(Israel Hayom/Exclusive to JNS.org) The president of Kosovo has banned the sale and distribution of anti-Semitic literature following a complaint from experts on anti-Semitism, Jewish Business News reported Wednesday.
According to the report, President Hashim Thaci issued the directive after his office was contacted by Ido Daniel, head of the Israeli Students Combating Anti-Semitism activism group.
The government of Kosovo and the European Cooperation Organization had invited Daniel and other experts in anti-Semitism and global terrorism to take part in a conference in the country's capital, Pristina, on combating racism and radicalization. To his shock, while walking through one of the capital's main streets, Daniel noticed that local bookstores were displaying overtly anti-Semitic books, including translations of Adolf Hitler's "Mein Kampf" in Albanian, one of Kosovo's official languages.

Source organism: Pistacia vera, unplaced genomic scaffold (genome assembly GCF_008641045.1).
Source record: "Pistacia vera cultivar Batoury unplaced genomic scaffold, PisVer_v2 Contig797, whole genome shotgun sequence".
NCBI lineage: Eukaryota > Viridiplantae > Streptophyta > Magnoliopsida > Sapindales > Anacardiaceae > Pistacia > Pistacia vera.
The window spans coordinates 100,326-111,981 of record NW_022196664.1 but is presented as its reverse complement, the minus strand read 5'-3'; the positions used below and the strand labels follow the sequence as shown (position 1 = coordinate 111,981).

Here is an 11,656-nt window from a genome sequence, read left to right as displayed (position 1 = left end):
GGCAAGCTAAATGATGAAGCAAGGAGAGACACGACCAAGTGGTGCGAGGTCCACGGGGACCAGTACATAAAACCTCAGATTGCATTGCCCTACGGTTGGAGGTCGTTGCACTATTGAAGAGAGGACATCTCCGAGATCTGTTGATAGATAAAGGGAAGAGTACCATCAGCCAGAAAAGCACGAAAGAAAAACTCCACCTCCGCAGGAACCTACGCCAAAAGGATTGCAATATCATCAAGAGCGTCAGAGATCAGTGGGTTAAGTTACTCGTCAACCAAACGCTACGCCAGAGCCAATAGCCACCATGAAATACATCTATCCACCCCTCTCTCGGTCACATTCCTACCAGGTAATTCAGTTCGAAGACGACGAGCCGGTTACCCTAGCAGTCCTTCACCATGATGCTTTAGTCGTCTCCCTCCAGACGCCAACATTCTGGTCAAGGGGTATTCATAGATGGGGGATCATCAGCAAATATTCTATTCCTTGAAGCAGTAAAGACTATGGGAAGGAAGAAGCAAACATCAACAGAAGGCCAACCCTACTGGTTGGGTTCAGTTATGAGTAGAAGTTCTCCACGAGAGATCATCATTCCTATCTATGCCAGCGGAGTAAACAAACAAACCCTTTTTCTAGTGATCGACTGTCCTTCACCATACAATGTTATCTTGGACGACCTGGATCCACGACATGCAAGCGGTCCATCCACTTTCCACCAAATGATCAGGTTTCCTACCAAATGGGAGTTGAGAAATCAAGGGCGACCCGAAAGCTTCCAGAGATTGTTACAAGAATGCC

"It turns out that there is a whole industry of anti-Semitic literature translated into Albanian and other languages in the region as part of an organized campaign of incitement against Jews in the Balkans," Daniel said.
After a complaint was filed with Kosovo’s Public Security Ministry and a letter was sent to the president by Shimon Samuels of the Simon Wiesenthal Center, Thaci wrote back expressing his deep concern over the spread of radical ideologies in Kosovo.
“We are taking the information on such activities seriously. Regardless, this incident is rare, and I can assure you that I directed authorities to immediately investigate this incident and take all necessary steps to prevent the spread of hatred in a flagrant violation of the constitution," wrote Thaci.